When I was thinking about the topic I should choose for this pre-holiday post, I remembered one of the podcasts written and recorded by Dmitry Bykov, Russian writer, poet, and journalist. It was dedicated to the memory of Sir Arthur Conan Doyle, creator of the genius detective Sherlock Holmes. Just as his fiction character, Sir Arthur was a materialist, rationalist, Darwinist, empiricist, and a follower of the deductive method. He never believed in mysticism and dark legends and was absolutely sure that there was a certain villain behind any crime. Most of his life Conan Doyle thought that a very simple explanation could be found for any mysterious event. This explanation was supposed to become obvious if one followed a common sense approach and a simple logic. The epitaph on his gravestone in the churchyard reads, "Steel true/Blade straight/Arthur Conan Doyle/Knight/Patriot, Physician, and man of letters". No doubt, his professional and sports interests influenced his straight life attitude: he was a historian and a military surgeon interested in cricket, bicycles, and cars.
However, he could not or, better, did not want to ignore one event that took place in 1917. This event could not be explained from the point of pure materialism and common sense. I am talking about the sensation made by a series of photographs taken by Elsie Wright and Frances Griffiths, two cousins of age ten and sixteen years, who lived in Cottingley, near Bradford in England. The pictures showed the girls with several alleged fairies, dancing on the grass.
These photos were published in a London magazine and all England started talking about the phenomenon. It was a snowball effect: children and even grownups wrote letters to British newspapers and magazines to describe their experience of meeting fairies. Unfortunately, they did not have any proofs because there were no proper technologies at the time to pictorialize the events. Of course, there were people who seriously doubted that the photos from Cottingley were genuine. Sir Arthur Conan Doyle was among those people. The pictures were sent to Harold Snelling, a photography expert. Snelling's opinion was that "the two negatives are entirely genuine, unfaked photographs." After that, there were two more examinations and Sir Conan Doyle interpreted the results of the three expert evaluations as two in favor of the photographs' authenticity and one against. He associated the event with spiritualism and wrote two serious books: The Coming of the Fairies and The History of Spiritualism. As for the fairies, Sir Conan Doyle studied the object of his investigation very well. For example, he noticed a very peculiar characteristic about the creatures: they had tiny webbings between their fingers. In conclusion, he acknowledged the existence of fairies as a true fact.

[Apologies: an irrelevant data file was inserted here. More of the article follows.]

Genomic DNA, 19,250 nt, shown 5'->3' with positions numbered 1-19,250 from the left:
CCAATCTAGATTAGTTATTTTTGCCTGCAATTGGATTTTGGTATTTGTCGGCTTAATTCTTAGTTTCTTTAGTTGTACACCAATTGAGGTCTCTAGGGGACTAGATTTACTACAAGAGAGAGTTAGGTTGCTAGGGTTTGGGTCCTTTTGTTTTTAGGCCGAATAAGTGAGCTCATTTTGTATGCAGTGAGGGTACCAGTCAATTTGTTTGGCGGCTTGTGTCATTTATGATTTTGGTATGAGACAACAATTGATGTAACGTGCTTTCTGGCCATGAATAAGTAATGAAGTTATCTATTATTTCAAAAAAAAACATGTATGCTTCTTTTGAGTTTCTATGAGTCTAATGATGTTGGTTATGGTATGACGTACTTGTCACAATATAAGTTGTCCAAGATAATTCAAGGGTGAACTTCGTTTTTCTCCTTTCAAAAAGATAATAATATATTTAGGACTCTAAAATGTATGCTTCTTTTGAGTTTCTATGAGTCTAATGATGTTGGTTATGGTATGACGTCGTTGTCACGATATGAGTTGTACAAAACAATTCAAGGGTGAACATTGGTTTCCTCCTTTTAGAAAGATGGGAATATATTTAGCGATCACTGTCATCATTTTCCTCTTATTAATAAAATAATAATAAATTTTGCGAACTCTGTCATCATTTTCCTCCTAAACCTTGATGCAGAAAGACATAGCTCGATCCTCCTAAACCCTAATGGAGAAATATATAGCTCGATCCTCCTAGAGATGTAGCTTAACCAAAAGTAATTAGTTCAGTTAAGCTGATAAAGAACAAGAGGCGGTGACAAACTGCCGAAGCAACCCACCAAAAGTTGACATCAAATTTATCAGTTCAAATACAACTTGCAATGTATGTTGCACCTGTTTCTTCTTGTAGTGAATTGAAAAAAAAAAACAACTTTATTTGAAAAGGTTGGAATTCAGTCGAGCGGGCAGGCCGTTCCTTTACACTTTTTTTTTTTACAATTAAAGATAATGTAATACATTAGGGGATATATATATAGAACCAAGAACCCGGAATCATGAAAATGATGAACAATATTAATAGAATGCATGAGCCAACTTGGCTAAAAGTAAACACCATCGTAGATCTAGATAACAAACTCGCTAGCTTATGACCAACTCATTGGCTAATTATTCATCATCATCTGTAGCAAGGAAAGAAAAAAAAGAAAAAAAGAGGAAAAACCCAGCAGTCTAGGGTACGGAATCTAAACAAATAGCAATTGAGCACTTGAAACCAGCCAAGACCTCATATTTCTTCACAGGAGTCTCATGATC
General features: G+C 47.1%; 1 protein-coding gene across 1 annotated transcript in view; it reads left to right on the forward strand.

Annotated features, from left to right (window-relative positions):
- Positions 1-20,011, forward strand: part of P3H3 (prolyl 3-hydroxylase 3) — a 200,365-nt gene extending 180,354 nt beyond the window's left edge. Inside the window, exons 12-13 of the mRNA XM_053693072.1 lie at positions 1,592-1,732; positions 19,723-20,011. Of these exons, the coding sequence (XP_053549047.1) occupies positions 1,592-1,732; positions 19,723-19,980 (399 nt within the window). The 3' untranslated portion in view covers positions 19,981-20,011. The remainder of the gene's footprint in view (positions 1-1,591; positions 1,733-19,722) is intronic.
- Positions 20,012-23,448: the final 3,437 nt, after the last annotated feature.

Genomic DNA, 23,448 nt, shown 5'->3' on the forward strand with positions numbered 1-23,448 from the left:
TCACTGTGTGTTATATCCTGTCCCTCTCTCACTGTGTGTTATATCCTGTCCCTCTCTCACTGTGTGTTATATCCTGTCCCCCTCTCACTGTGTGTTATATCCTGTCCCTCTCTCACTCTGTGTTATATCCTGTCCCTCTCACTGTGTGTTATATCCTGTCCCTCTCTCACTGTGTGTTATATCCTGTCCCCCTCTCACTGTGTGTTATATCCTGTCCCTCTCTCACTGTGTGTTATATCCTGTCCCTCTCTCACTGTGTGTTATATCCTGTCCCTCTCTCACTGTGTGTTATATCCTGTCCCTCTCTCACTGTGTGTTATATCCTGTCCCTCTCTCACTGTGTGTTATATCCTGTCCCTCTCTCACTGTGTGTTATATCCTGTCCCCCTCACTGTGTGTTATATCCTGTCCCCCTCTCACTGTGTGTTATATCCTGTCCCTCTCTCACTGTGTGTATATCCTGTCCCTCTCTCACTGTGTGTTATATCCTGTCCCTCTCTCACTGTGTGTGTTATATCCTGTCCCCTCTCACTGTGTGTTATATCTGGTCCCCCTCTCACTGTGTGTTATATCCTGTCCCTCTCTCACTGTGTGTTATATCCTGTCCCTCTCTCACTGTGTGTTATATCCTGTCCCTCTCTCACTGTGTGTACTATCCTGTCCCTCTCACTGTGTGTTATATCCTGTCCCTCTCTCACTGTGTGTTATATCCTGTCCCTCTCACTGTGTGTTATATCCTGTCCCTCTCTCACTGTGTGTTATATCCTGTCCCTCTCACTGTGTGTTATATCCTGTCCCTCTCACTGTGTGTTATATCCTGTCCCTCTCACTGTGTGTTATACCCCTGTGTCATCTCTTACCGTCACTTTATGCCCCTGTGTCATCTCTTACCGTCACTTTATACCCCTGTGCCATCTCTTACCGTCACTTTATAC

To get ahead of the story, I want to say that two girls from Cottingley became 80-year-old ladies and admitted that their fairies were made of paper. They cut them out of a children’s book and supported them on the grass with hatpins. The webbings could be explained in a very simple way: it was difficult for the girls to cut out tiny paper fingers. Elsie and Frances could not imagine the impact their photos would have and the sensation they would make. Probably, they were short of attention from their parents and came up with this funny joke. Most people understood the initial goals the girls had, however, Doyle preferred to be misled furthermore, taking a risk of being mocked. Why? Maybe, this was the case when the famous Pushkin’s words could be applied: “Ah, it is easy to deceive me!... I long to be deceived myself!” (translation by Katharena Eiermann). But the thing was, Arthur Conan Doyle tried to avoid cases when people find themselves in controversial situations and want to believe in something, knowing that this something is impossible.
Dmitry Bykov claims that Arthur Conan Doyle, with all his absolute belief in morality, straightness, and conscious, would not actualize himself without this naïve, almost childish belief in a little miracle. Without this belief, he would turn into a self-centered positivist or a negativist. In other words, if a person prefers seeing the world in a scientific way, there must be space in his mind for a little miracle to believe in. This belief makes a person a HUMAN and eliminates risks of turning into a super-technocrat who destroys everything “non-scientific”. I totally agree with this understanding of Doyle’s and many other acknowledged people’s paradoxical attitude.
Now I am close to the reason why I remembered the story with Sir Arthur Conan Doyle and his belief in fairies. The reason is the New Year holidays with all the miracles associated with them. As we all know, the older people get, the fewer miracles they believe in. When I became an adult, I realized that I lost the feelings of excitement and anticipation that are shared by many people for some time before the New Year holiday, which still remains, in fact, the only traditional holiday the Russians have. I started thinking of it as of something infantile and silly. But today I understand the deep meaning of this holiday. Mikhail Bakhtin, Russian philosopher and semiotician, explained the main principle of the national festive culture as an eternal change of life and death.
When else can the people who work at TSU reboot themselves? They are tired and exhausted with all the preparations for the accreditation and need to take a breath. The only time they have is the New Year holidays. But New Year holidays are good not only to rest, but also to believe in little and big miracles. Without them, our life would turn into a long and boring positivistic experiment.
Dear Friends, Happy New Year and Merry Christmas! I wish you to stay cheerful and optimistic and have a good rest! I hope each one of you will have a miracle and a dream come true!